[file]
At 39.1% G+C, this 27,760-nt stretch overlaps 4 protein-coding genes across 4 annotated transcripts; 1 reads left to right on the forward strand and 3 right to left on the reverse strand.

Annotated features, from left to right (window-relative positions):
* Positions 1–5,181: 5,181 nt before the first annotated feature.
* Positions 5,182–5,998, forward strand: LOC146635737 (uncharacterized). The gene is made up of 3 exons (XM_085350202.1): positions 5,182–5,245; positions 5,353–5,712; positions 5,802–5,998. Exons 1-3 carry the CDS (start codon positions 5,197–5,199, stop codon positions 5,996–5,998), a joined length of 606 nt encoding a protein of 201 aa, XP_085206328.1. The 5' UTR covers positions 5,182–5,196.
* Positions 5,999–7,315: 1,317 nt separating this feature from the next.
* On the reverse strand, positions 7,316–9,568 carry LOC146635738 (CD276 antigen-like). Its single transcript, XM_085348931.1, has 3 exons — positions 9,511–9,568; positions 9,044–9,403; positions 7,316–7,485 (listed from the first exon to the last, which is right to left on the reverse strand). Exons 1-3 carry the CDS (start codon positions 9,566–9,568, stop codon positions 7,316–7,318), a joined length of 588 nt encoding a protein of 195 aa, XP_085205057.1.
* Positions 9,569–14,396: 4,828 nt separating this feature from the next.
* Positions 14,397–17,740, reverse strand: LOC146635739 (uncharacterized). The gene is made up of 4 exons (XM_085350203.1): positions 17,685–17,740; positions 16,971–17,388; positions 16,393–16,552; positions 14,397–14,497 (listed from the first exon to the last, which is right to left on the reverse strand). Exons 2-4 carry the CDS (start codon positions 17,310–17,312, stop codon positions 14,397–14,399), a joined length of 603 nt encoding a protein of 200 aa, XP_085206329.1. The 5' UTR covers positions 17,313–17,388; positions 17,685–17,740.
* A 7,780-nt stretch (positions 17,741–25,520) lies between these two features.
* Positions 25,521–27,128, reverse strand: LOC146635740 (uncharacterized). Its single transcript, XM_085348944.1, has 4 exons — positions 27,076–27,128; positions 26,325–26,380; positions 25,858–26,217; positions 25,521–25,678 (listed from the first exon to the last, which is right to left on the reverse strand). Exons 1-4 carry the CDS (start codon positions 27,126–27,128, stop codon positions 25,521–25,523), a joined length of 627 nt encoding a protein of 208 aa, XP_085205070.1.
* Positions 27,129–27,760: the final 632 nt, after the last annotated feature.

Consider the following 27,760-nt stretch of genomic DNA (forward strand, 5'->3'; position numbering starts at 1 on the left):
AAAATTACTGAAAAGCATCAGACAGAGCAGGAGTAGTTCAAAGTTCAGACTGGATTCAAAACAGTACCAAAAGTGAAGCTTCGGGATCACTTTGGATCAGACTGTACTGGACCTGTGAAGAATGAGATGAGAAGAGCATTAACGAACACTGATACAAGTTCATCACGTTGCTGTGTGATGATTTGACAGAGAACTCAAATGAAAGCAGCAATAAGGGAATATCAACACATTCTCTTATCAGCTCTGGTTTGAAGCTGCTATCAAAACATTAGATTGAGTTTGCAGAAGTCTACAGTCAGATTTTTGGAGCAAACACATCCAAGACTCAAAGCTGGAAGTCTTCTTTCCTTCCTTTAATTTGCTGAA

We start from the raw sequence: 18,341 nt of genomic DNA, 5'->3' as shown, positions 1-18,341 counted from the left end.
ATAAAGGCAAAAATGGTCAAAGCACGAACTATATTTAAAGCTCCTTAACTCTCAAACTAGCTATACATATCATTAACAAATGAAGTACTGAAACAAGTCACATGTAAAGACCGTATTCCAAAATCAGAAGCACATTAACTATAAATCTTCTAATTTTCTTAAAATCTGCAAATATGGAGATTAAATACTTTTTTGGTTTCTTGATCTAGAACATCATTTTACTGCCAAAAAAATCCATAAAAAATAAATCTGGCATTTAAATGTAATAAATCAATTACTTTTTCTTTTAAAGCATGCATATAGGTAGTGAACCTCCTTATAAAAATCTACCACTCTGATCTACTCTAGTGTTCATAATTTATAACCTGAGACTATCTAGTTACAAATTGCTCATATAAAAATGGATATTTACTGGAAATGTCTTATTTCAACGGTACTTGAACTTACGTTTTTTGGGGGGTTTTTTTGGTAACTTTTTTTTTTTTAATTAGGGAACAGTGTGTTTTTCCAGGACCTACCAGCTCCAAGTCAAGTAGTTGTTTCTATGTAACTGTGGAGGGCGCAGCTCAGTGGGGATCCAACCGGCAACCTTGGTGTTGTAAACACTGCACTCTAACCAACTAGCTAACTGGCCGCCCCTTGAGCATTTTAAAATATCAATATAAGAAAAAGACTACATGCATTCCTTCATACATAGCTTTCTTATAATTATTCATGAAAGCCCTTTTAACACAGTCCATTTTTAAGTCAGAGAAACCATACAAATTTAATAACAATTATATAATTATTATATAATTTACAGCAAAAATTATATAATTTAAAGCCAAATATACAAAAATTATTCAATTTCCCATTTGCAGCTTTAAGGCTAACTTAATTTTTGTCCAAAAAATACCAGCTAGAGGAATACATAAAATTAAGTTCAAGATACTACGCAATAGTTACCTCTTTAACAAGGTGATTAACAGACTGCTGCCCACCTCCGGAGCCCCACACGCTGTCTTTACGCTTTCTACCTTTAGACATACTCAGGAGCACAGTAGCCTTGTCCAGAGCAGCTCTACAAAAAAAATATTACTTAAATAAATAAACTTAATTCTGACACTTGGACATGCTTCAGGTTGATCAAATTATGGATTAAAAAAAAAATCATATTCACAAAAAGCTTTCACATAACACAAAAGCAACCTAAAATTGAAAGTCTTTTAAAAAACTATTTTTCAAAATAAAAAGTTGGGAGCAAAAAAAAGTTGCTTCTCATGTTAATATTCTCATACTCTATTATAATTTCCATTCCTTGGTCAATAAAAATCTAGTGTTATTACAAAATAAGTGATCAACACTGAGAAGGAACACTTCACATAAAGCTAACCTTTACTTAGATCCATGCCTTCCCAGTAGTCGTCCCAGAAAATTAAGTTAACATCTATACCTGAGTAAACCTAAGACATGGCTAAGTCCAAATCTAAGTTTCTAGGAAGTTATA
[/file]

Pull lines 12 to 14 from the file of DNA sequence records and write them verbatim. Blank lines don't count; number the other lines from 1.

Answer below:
Consider the following 27,760-nt stretch of genomic DNA (forward strand, 5'->3'; position numbering starts at 1 on the left):
AAAATTACTGAAAAGCATCAGACAGAGCAGGAGTAGTTCAAAGTTCAGACTGGATTCAAAACAGTACCAAAAGTGAAGCTTCGGGATCACTTTGGATCAGACTGTACTGGACCTGTGAAGAATGAGATGAGAAGAGCATTAACGAACACTGATACAAGTTCATCACGTTGCTGTGTGATGATTTGACAGAGAACTCAAATGAAAGCAGCAATAAGGGAATATCAACACATTCTCTTATCAGCTCTGGTTTGAAGCTGCTATCAAAACATTAGATTGAGTTTGCAGAAGTCTACAGTCAGATTTTTGGAGCAAACACATCCAAGACTCAAAGCTGGAAGTCTTCTTTCCTTCCTTTAATTTGCTGAA

We start from the raw sequence: 18,341 nt of genomic DNA, 5'->3' as shown, positions 1-18,341 counted from the left end.